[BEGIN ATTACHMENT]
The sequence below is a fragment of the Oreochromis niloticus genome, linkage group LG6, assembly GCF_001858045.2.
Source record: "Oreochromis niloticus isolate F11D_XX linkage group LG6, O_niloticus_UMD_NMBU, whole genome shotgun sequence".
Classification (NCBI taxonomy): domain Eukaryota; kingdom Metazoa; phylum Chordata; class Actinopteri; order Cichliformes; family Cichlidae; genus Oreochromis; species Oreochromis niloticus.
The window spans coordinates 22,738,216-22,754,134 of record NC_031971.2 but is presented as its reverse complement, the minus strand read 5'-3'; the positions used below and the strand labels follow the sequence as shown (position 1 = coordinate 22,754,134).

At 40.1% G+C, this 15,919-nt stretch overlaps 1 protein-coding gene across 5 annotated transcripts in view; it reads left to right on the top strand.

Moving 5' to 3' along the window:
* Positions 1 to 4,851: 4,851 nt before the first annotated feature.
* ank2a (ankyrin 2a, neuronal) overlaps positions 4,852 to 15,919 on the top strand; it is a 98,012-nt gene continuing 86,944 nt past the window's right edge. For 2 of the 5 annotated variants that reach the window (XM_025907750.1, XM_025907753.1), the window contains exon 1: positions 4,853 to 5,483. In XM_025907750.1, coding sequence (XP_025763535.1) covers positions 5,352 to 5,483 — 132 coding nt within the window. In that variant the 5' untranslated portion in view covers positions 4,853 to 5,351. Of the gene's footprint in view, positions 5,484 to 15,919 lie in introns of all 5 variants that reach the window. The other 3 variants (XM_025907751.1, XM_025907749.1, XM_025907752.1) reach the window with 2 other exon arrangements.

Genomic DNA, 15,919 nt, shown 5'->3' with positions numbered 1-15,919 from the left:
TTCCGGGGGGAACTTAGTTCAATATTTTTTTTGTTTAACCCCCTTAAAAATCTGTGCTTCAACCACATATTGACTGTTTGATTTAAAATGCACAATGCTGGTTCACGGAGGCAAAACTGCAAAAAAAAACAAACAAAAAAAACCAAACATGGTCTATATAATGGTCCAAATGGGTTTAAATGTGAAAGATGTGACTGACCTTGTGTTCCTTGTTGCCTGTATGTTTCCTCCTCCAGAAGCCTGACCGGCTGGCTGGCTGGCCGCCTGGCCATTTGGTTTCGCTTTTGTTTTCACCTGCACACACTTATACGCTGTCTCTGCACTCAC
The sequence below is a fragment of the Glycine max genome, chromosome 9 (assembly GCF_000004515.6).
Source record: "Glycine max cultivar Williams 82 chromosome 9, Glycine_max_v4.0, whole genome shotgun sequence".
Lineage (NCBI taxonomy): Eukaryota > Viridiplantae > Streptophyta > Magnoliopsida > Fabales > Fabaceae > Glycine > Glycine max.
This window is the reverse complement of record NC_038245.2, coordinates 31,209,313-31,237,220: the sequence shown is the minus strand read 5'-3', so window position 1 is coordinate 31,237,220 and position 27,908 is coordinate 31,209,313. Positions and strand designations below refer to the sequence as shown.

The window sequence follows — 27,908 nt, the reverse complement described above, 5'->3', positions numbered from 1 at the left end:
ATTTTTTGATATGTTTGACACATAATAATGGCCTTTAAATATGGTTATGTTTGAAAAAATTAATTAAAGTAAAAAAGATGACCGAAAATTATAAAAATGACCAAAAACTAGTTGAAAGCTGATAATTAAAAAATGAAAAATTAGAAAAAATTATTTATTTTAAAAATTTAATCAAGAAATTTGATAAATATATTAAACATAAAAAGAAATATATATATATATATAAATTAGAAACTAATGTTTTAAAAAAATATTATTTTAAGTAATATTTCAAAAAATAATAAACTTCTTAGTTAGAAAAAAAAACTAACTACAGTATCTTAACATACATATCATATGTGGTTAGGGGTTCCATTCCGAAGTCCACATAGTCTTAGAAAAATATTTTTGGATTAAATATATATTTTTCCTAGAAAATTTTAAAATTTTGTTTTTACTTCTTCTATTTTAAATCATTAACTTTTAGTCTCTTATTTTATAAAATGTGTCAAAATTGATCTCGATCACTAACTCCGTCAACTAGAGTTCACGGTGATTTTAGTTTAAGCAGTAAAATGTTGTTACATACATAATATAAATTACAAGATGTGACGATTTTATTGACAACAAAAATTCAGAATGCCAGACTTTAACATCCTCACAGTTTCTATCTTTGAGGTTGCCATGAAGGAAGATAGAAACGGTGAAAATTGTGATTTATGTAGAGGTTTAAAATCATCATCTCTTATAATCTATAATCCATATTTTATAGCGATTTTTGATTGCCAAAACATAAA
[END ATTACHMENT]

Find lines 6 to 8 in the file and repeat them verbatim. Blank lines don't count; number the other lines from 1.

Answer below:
Moving 5' to 3' along the window:
* Positions 1 to 4,851: 4,851 nt before the first annotated feature.
* ank2a (ankyrin 2a, neuronal) overlaps positions 4,852 to 15,919 on the top strand; it is a 98,012-nt gene continuing 86,944 nt past the window's right edge. For 2 of the 5 annotated variants that reach the window (XM_025907750.1, XM_025907753.1), the window contains exon 1: positions 4,853 to 5,483. In XM_025907750.1, coding sequence (XP_025763535.1) covers positions 5,352 to 5,483 — 132 coding nt within the window. In that variant the 5' untranslated portion in view covers positions 4,853 to 5,351. Of the gene's footprint in view, positions 5,484 to 15,919 lie in introns of all 5 variants that reach the window. The other 3 variants (XM_025907751.1, XM_025907749.1, XM_025907752.1) reach the window with 2 other exon arrangements.